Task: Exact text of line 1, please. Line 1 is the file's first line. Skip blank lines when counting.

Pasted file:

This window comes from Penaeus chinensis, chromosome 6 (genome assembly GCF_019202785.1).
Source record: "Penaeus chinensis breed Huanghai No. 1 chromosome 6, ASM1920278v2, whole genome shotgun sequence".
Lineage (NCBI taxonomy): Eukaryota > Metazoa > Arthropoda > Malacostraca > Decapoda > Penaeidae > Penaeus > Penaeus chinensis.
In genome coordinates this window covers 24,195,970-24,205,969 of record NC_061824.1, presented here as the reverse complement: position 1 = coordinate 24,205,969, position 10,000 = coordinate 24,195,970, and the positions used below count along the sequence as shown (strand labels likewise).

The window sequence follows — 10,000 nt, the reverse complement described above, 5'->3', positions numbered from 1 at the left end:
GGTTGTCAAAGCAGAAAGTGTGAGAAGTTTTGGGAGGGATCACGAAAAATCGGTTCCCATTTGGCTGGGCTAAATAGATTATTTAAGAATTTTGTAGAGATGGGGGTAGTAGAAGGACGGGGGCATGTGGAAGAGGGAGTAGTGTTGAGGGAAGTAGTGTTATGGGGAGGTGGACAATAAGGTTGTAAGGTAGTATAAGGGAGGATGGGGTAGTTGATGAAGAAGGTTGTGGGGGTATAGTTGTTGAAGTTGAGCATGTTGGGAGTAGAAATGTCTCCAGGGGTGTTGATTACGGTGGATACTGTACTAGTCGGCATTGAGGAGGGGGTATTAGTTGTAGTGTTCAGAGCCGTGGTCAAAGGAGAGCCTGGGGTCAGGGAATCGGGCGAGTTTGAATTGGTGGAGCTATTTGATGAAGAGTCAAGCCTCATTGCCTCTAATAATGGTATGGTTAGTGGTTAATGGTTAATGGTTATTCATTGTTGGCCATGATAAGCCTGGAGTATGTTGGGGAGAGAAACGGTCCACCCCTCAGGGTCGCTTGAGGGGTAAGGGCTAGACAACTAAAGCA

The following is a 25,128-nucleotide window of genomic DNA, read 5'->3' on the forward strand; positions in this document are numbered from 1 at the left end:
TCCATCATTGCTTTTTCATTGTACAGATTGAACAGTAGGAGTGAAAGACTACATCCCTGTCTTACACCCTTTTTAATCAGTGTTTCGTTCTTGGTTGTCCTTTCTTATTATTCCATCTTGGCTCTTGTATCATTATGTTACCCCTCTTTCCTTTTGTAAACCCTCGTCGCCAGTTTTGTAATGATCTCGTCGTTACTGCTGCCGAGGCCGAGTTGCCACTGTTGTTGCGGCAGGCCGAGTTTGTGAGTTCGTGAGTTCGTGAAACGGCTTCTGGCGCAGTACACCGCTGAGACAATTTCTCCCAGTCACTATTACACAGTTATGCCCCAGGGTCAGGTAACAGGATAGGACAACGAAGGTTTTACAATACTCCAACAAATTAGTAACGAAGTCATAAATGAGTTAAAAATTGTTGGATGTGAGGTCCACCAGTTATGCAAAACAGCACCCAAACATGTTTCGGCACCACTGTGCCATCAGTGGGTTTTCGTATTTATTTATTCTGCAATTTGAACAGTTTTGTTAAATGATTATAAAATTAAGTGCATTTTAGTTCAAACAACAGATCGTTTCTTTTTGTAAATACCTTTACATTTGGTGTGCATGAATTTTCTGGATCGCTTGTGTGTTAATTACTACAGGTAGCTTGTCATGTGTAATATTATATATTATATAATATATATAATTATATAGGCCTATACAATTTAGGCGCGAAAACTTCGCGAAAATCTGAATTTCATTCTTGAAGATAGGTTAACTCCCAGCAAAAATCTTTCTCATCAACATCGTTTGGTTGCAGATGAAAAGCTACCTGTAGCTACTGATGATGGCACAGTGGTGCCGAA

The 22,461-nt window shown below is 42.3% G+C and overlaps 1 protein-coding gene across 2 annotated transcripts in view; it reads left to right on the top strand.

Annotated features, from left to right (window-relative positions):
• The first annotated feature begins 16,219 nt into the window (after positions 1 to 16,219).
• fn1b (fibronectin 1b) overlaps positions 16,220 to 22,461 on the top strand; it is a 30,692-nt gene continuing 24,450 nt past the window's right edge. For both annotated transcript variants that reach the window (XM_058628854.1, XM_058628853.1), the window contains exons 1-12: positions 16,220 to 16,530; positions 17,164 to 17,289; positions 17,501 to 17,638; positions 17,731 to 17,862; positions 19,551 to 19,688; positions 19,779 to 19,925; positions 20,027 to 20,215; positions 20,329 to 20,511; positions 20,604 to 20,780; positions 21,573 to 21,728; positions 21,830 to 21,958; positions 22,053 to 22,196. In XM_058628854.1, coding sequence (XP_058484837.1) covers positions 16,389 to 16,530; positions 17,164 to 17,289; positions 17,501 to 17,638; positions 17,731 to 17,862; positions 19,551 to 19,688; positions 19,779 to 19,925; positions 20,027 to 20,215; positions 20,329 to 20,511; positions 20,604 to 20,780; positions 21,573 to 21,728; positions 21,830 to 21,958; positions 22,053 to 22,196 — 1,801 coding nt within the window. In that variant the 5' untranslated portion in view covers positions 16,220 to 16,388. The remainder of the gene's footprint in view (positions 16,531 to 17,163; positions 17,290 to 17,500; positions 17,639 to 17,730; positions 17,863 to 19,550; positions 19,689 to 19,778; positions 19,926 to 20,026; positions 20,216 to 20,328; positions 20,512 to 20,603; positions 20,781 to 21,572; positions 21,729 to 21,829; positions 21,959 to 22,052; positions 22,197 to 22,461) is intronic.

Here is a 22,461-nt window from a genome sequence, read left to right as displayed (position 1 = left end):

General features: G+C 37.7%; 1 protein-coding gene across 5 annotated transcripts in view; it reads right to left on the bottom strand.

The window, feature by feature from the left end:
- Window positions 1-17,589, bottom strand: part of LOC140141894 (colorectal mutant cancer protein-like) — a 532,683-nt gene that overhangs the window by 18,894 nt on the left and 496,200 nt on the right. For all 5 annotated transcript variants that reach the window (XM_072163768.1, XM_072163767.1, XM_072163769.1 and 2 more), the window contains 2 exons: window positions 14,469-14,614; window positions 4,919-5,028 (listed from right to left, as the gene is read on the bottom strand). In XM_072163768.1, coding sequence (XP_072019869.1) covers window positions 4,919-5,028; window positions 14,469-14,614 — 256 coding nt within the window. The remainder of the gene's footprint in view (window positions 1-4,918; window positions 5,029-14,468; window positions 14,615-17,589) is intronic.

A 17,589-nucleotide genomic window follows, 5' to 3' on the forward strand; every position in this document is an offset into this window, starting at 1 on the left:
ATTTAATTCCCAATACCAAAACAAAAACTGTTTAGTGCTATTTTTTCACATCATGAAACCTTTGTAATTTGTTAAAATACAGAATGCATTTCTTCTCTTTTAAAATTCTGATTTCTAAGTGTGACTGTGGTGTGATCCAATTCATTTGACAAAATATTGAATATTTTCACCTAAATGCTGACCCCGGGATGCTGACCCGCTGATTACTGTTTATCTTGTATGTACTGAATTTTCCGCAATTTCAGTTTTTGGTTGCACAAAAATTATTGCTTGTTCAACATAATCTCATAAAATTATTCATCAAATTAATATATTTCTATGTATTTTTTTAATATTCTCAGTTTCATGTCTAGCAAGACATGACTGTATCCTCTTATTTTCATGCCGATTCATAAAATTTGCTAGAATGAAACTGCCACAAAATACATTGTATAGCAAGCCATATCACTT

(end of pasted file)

This window comes from Penaeus chinensis, chromosome 6 (genome assembly GCF_019202785.1).